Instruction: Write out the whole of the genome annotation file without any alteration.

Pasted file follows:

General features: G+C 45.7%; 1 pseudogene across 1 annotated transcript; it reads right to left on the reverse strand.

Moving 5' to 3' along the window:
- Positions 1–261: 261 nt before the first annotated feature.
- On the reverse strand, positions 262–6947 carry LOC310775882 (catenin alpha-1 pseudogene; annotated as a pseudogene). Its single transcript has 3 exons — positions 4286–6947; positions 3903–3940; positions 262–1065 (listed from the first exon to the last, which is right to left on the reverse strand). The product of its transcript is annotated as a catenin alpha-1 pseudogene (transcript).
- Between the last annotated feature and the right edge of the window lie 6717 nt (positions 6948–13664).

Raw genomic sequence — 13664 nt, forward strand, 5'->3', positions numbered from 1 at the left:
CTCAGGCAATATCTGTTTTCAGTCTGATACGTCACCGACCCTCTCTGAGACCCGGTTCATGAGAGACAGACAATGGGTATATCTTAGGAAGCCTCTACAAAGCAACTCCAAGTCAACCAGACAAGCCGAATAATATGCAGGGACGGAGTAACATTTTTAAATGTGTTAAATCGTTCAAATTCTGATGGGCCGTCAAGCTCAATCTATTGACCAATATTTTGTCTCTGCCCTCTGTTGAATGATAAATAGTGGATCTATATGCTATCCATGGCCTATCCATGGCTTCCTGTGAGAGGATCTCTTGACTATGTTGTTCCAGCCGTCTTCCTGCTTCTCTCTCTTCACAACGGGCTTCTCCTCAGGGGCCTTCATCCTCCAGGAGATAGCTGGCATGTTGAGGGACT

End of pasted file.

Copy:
General features: G+C 45.7%; 1 pseudogene across 1 annotated transcript; it reads right to left on the reverse strand.

Moving 5' to 3' along the window:
- Positions 1–261: 261 nt before the first annotated feature.
- On the reverse strand, positions 262–6947 carry LOC310775882 (catenin alpha-1 pseudogene; annotated as a pseudogene). Its single transcript has 3 exons — positions 4286–6947; positions 3903–3940; positions 262–1065 (listed from the first exon to the last, which is right to left on the reverse strand). The product of its transcript is annotated as a catenin alpha-1 pseudogene (transcript).
- Between the last annotated feature and the right edge of the window lie 6717 nt (positions 6948–13664).

Raw genomic sequence — 13664 nt, forward strand, 5'->3', positions numbered from 1 at the left:
CTCAGGCAATATCTGTTTTCAGTCTGATACGTCACCGACCCTCTCTGAGACCCGGTTCATGAGAGACAGACAATGGGTATATCTTAGGAAGCCTCTACAAAGCAACTCCAAGTCAACCAGACAAGCCGAATAATATGCAGGGACGGAGTAACATTTTTAAATGTGTTAAATCGTTCAAATTCTGATGGGCCGTCAAGCTCAATCTATTGACCAATATTTTGTCTCTGCCCTCTGTTGAATGATAAATAGTGGATCTATATGCTATCCATGGCCTATCCATGGCTTCCTGTGAGAGGATCTCTTGACTATGTTGTTCCAGCCGTCTTCCTGCTTCTCTCTCTTCACAACGGGCTTCTCCTCAGGGGCCTTCATCCTCCAGGAGATAGCTGGCATGTTGAGGGACT